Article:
Availability: Raging Heroes and all good online retailers. Very easy to find
Price: £16.50 for 5 basic Blood Vestals and £18.60 for the Command (excluding shipping)
Details: 28mm in scale in white metal. Designed by Benoit Guerville, sculpted by Benoit Guerville & Jean - Romain Barrau.
Look what came in the mail this morning! The much anticipated Blood Vestals by raging heroes. As a Druchii fan, I get giddy at the thought of little metal women in a frenzy. While I am a fan of Games Workshop's Witch Elf sculpts, Chris Fitzpatrick's sculpts are looking a little dated. With Avatars of War and Mantic rumoured to be producing Witch Elf equivalent kits, it is Raging Heroes who are the first on the scene. Let's see what they have to offer.
I received a confirmation e-mail on the 2nd of May to say that my order had been dispatched and were sent via France's postal service and I received the package on the 10th. They came well packaged each in an individual polytene bag. There were no missing miniatures and none were broken. While I experienced no problems with the service, DarkMark over at Druchii.net did, receiving a troop box instead of a HQ. Considering the size of the company and the large quantity of orders they were shipping out I was expecting to see a crop of messages op up across the forums with these types of complaints. I am happy to see that this seems to be an isolated incident (please post if you have had a different experience) and was quickly resolved by the guys from the Raging Hero team. I tend to judge companies by their reactions to set backs like this, and Raging Heroes pass with flying colours.
The first thing I have to say is that they are beautiful. I was immediately struck by the delicate grace of the miniature and the more natural proportions in comparison to GW's. I've compared the miniature to two different generations of Witch Elves so that you can see the difference. I was also struck by how simple the sculpture is. I'm used to Citadel miniatures which are quite ornate and detailed (lots of skulls). Raging Heroes have kept a sleek, stylish concept that allows the painter to really play with the tone of skin and hair. The lack of detail allows these models to be used across a wide range of game systems and are not stymied to just one.
Above is another size comparison shot next to a Repeater crossbowman and my converted Spear elf.
Turning the model around in your fingers is very nice. I got the feeling of holding something precious; it's the kind of model that takes you back to being a child and feeling that same thrill of having a new toy to play with. However, while I praise the Blood Vestal kit for its delicacy, from a practical point of view the ankles and wrists look very thin and I believe some people would find it hard to remove the flash tab and pin the model in place. The flash tab on model above is slightly too large to fit into the slotted tab, so that means a nervy clipping session to get it right.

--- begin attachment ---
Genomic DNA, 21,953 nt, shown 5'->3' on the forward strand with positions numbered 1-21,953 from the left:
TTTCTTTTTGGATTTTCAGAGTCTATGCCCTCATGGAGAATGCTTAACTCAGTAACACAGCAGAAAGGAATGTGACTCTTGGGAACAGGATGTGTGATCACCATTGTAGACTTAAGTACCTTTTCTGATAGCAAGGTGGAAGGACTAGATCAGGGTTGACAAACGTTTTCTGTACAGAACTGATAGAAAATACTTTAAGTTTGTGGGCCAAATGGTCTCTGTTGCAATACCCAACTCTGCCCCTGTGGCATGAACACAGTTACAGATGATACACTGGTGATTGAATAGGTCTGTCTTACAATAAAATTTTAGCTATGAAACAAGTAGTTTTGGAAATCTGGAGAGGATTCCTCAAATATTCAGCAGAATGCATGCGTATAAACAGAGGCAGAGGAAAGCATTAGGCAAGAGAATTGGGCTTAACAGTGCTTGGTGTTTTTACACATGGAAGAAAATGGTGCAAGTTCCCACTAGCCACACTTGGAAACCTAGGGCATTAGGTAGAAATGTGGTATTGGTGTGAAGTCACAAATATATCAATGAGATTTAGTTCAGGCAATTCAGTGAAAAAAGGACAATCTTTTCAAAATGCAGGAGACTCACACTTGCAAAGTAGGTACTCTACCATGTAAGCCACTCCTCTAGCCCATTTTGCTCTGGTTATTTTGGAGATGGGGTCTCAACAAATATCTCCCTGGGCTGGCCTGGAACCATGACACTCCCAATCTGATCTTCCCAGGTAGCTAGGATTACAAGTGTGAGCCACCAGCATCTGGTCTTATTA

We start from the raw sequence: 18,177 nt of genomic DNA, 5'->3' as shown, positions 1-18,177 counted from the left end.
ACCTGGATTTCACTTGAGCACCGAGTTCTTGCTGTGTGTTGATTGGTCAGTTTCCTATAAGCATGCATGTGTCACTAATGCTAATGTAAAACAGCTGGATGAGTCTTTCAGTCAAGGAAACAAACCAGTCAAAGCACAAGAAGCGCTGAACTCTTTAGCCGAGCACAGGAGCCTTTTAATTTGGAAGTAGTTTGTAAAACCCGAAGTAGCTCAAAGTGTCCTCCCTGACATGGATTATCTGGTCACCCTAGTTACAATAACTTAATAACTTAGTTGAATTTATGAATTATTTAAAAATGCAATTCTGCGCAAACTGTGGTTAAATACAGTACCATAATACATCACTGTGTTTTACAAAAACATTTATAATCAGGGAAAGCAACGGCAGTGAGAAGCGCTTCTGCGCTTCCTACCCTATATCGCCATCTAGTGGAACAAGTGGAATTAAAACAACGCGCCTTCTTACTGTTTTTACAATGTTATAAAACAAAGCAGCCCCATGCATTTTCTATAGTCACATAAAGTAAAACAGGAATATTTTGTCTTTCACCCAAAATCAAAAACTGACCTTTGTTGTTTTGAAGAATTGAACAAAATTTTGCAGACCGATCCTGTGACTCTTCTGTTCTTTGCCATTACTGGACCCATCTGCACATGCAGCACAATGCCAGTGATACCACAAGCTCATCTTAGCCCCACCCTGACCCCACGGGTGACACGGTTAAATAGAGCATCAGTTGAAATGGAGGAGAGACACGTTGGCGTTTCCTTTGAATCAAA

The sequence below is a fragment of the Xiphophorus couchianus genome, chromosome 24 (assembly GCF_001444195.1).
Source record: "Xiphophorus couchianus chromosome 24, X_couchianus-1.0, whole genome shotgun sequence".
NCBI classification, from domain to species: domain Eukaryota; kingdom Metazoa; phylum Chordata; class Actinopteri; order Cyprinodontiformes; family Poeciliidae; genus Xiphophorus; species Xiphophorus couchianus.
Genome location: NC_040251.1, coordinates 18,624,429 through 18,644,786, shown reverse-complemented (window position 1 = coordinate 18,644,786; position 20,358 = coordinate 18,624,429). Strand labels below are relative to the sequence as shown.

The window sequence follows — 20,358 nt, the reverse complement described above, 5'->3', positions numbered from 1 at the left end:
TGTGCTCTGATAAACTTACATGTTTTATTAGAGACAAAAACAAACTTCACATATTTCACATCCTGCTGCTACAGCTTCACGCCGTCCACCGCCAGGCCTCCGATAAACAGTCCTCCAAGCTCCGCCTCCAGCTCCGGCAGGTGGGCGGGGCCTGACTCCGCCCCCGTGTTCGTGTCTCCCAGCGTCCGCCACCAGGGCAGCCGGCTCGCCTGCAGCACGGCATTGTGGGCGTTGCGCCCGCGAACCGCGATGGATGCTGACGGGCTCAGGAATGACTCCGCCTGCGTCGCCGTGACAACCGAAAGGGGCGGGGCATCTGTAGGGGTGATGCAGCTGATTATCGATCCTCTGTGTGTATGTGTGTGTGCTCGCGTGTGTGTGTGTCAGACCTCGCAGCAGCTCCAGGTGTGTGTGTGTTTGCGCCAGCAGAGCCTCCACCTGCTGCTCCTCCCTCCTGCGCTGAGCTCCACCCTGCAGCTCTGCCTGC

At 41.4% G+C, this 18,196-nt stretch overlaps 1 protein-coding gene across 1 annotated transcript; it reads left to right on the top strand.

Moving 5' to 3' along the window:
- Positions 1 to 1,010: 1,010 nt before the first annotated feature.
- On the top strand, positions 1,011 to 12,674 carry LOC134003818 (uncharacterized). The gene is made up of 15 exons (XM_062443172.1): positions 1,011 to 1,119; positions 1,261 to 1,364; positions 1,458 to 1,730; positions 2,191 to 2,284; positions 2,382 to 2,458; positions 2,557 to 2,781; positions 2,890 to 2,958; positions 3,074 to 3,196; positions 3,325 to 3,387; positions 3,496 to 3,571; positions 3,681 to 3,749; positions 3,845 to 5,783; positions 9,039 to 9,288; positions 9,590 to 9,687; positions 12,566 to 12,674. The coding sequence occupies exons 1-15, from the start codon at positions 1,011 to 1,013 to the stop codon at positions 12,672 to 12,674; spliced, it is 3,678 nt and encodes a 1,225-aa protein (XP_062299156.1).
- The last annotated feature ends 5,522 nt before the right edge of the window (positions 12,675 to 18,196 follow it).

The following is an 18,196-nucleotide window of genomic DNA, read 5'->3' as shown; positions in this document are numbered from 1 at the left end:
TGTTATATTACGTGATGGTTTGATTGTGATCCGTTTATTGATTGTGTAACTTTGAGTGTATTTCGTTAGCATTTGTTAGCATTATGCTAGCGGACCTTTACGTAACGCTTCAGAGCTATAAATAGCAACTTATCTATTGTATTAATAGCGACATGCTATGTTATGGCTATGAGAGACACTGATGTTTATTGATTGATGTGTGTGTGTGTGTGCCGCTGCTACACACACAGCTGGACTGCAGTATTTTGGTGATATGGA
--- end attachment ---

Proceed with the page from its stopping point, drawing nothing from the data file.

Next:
I'm not sure how well this kit would fare the rigours of a regular gamer. I'd dread to think what would happen if it were to break - pinning that would not be a fun experience.
Because these are early production miniatures you would expect there to be little flash. I struggled to find the flash line and could only manage the above photo to show how little there is. removing it was very easy; a few passes with my scalpel knife removed any flash present. The models do have quite a lot of release agent on them, so please make sure you wash them before you apply a primer.
In conclusion, these are exquisite models that really fill me with hope for the future of miniature sculpture. I am still a sceptic about artists using CAD sculpts exclusively to produce kits, but the Blood Vestals show what this new technology is capable to producing. The elegant simplicity of these miniatures encourage artists to explore a space, or gamers to quickly paint these for the battlefield. I have no doubt that this company is destined for bigger and better things and these Blood Vestals may be remembered as a seminal product in their history.
And for all those lucky enough to have the models in their possession, but don't know how to paint them, here's a little inspiration for you.